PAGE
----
The Bahamas and a Super Yacht
BOAT International Cover Shoot
/// During a blistering December cold streak here in Chicago, we were lucky enough to head down to the Bahamas and shoot an assignment for BOAT International. The project was to shoot their March magazine cover and follow the story of the AXIS, a 181 ft exploration yacht loaded with cool toys; a Triton submarine, ICON A5 amphibious aircraft, jet skis, auxiliary boats and much more. To say the least, it was fully loaded.
While spending time in the Bahamas is nothing to fuss about, this shoot proved to have it's own unique environmental and technical challenges. In the end we nailed some great moments, as well as the cover shot thanks to a solid team all working together. Here's a quick excerpt from our interview with BOAT:
What’s the trickiest part of shooting airplanes?
MB: Coordinating aircrafts to be in the right position can be difficult. I’m communicating what I want to my photo pilot, who relays the message to the other aircraft. The photo pilot then has to perform the right maneuver to get me in position for the shot. Luckily we have a great team to make it all happen.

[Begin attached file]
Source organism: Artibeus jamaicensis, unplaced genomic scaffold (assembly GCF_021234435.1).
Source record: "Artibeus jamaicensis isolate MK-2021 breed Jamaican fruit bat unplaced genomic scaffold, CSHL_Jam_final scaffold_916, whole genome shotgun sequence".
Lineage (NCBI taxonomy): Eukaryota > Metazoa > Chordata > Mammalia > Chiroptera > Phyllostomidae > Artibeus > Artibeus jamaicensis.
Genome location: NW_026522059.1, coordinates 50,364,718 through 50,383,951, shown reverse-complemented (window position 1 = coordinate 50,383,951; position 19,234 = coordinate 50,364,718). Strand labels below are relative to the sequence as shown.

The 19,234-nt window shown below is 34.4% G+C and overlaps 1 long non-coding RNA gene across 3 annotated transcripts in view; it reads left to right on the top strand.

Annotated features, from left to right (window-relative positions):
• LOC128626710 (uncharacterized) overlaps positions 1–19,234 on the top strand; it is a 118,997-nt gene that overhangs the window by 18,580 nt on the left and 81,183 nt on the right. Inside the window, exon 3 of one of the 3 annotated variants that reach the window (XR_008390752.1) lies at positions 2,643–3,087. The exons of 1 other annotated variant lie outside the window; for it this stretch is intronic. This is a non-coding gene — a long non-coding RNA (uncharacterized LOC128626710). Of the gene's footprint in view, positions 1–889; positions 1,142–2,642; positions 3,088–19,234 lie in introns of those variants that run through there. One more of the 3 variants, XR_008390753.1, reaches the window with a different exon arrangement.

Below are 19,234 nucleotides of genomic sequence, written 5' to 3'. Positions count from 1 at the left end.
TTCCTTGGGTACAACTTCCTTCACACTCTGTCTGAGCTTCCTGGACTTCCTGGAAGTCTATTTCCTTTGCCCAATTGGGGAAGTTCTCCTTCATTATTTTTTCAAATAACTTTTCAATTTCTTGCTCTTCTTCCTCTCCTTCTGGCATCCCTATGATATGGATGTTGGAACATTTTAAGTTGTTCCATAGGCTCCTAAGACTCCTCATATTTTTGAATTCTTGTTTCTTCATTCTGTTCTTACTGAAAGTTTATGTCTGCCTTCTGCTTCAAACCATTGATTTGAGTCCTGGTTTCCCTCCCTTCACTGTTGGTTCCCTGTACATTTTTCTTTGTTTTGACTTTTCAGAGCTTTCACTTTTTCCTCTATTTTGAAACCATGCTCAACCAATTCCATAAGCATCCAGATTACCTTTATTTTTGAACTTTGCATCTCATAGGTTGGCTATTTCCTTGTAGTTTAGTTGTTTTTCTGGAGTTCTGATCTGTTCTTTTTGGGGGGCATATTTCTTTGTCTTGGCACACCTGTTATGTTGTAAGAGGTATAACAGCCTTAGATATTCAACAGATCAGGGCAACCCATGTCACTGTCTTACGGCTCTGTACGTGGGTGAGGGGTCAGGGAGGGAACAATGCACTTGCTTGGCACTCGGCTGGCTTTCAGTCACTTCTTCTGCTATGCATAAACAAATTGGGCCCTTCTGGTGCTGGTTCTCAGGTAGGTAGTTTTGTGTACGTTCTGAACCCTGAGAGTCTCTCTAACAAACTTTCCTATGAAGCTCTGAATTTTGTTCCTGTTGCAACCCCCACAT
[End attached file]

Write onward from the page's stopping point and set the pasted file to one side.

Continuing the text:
Managing motion blur is another hurdle. I shoot at slow shutter speeds to capture the motion of the propeller. It’s a great look for the prop, however, this makes it difficult to obtain sharpness on the rest of the aircraft and the ship, especially at longer focal ranges. I use a Kenyon Gyro to compensate for aircraft vibrations, wind and turbulence.
Do you fly for fun, or is this just a work-related habit?
MB: I’ve had a passion for aviation since I was young. My Dad was a Huey pilot during the Vietnam War. The week I was born, he bought a Cessna Skymaster. We’d commute in that instead of flying commercial. It felt as natural as jumping in the car. That desire to fly has never left.
What was the most challenging part of the shoot in the Bahamas?
MB: When shooting remote locations, it’s crucial to pack everything necessary, but with efficiency. When we landed in Nassau, we had 17 large cases of photo and video equipment. Repacking for boats and small airplanes is a challenge. We had to strip the gear of their protective cases and ditch some equipment in the bushes on a remote island for a day, because it did not fit in the plane. Moving fragile camera equipment over seas, turbulent air and sandy beaches is not easy, but my camera assistant, Drew, did an incredible job managing all of the gear.
What was fun about it?
MB: Island hopping in the A5 is an amazing experience. You go from one place to the next quickly and with an incredible vantage point. We’d land and pull right up onto the beach. There is no better way to explore the Bahamas.
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